A, B or G?
Your first decision revolves around standards: 802.11a, 802.11b or 802.11g. The market for 802.11a-only APs is limited, primarily because 802.11b is so firmly entrenched. However, if you are designing a network that requires high performance and you want to prevent the masses from accessing your network, 11a may be the way to go, but just be aware that you'll need to purchase 11a NICs for your client devices. Although 11a products support higher data rates than 11b (54 Mbps for 11a versus 11 Mbps for 11b), they tend to be more expensive and have shorter range. The range limitations are such that it may be impossible to provide full coverage in a branch or home office with 11a using a single AP, and the FCC's tighter regulations on 5-GHz products usually makes it impossible to use high-gain antennas to extend range.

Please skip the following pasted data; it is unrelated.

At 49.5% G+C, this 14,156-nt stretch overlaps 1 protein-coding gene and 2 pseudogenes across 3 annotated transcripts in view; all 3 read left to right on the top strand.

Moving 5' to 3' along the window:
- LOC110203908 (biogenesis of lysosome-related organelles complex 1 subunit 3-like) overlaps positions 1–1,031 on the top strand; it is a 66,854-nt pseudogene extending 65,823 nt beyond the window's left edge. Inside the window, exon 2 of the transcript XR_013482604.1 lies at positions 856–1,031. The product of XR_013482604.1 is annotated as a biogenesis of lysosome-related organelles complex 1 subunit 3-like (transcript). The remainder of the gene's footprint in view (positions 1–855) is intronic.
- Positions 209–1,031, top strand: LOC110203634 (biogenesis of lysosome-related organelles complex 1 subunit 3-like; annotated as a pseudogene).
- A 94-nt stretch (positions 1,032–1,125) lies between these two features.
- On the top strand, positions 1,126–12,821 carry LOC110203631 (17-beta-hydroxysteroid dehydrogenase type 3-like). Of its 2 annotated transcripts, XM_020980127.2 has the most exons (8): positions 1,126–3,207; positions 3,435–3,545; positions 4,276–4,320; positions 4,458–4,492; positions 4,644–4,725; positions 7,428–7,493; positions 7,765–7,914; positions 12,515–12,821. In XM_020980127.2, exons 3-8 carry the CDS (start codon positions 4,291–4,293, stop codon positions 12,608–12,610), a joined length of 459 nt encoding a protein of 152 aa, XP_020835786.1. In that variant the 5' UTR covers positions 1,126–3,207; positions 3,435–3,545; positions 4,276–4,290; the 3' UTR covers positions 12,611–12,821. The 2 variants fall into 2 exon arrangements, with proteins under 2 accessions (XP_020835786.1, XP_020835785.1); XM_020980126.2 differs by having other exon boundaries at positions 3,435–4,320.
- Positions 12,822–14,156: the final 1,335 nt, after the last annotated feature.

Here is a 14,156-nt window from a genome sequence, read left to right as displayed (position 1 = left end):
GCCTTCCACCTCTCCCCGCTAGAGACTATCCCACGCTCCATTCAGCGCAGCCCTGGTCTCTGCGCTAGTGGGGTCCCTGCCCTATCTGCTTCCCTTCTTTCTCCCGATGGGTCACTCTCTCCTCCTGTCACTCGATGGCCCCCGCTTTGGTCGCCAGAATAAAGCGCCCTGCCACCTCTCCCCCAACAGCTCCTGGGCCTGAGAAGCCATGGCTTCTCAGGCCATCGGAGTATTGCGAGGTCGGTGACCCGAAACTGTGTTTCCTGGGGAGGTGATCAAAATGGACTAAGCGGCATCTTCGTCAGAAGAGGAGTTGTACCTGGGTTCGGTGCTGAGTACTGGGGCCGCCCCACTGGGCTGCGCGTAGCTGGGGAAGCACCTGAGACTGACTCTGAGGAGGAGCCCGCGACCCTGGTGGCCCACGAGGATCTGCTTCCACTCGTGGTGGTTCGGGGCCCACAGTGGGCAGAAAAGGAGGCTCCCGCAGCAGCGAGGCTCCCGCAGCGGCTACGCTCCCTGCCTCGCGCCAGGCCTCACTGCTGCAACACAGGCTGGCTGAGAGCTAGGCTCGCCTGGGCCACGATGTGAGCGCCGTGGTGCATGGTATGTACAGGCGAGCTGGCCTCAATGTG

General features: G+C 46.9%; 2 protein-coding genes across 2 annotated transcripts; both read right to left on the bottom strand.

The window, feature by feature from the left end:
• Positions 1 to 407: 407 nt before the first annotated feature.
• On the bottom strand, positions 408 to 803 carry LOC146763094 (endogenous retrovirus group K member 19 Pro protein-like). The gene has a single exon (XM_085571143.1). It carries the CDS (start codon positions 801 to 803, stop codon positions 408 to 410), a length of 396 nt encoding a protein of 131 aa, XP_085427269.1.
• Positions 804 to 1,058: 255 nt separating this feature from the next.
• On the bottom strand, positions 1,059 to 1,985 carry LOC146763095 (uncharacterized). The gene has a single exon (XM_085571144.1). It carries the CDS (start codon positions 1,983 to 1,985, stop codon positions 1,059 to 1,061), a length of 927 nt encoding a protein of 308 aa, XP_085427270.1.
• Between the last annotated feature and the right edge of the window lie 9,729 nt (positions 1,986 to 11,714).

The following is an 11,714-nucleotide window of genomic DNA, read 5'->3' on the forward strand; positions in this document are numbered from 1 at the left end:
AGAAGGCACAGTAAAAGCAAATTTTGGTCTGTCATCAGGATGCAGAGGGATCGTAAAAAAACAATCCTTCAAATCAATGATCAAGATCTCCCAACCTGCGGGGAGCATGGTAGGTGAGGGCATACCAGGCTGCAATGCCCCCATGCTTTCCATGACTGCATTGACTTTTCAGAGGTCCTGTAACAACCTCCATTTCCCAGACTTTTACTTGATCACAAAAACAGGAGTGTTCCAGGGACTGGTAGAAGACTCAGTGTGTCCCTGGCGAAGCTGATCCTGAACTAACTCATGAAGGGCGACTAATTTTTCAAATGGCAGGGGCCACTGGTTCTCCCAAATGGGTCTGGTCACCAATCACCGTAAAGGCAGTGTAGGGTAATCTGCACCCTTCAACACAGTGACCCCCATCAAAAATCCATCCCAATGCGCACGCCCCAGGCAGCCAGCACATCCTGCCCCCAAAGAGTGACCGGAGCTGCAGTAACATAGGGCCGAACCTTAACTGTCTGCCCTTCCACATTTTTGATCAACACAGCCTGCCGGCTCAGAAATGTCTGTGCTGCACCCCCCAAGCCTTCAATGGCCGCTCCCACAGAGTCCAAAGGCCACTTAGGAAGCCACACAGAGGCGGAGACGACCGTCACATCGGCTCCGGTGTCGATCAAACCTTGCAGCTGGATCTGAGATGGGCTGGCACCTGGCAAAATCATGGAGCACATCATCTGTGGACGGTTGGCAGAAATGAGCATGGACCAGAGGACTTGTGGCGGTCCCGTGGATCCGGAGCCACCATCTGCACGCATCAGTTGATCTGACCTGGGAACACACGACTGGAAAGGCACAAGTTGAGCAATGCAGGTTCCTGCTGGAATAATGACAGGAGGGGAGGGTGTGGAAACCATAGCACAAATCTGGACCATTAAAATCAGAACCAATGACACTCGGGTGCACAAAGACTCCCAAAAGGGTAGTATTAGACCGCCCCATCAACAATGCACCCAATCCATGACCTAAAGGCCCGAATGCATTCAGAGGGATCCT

View our Interactive Buyer's Guide on WAP and Gateways
The 802.11g standard combines the OFDM (orthogonal frequency division multiplexing) signal encoding technology of 11a with the 2.4-GHz frequency of 11b. In addition, 11g promises backward compatibility with 11b--but the cost of coexistence is reduced performance. In many instances, performance for all devices drops to the level of the slowest device.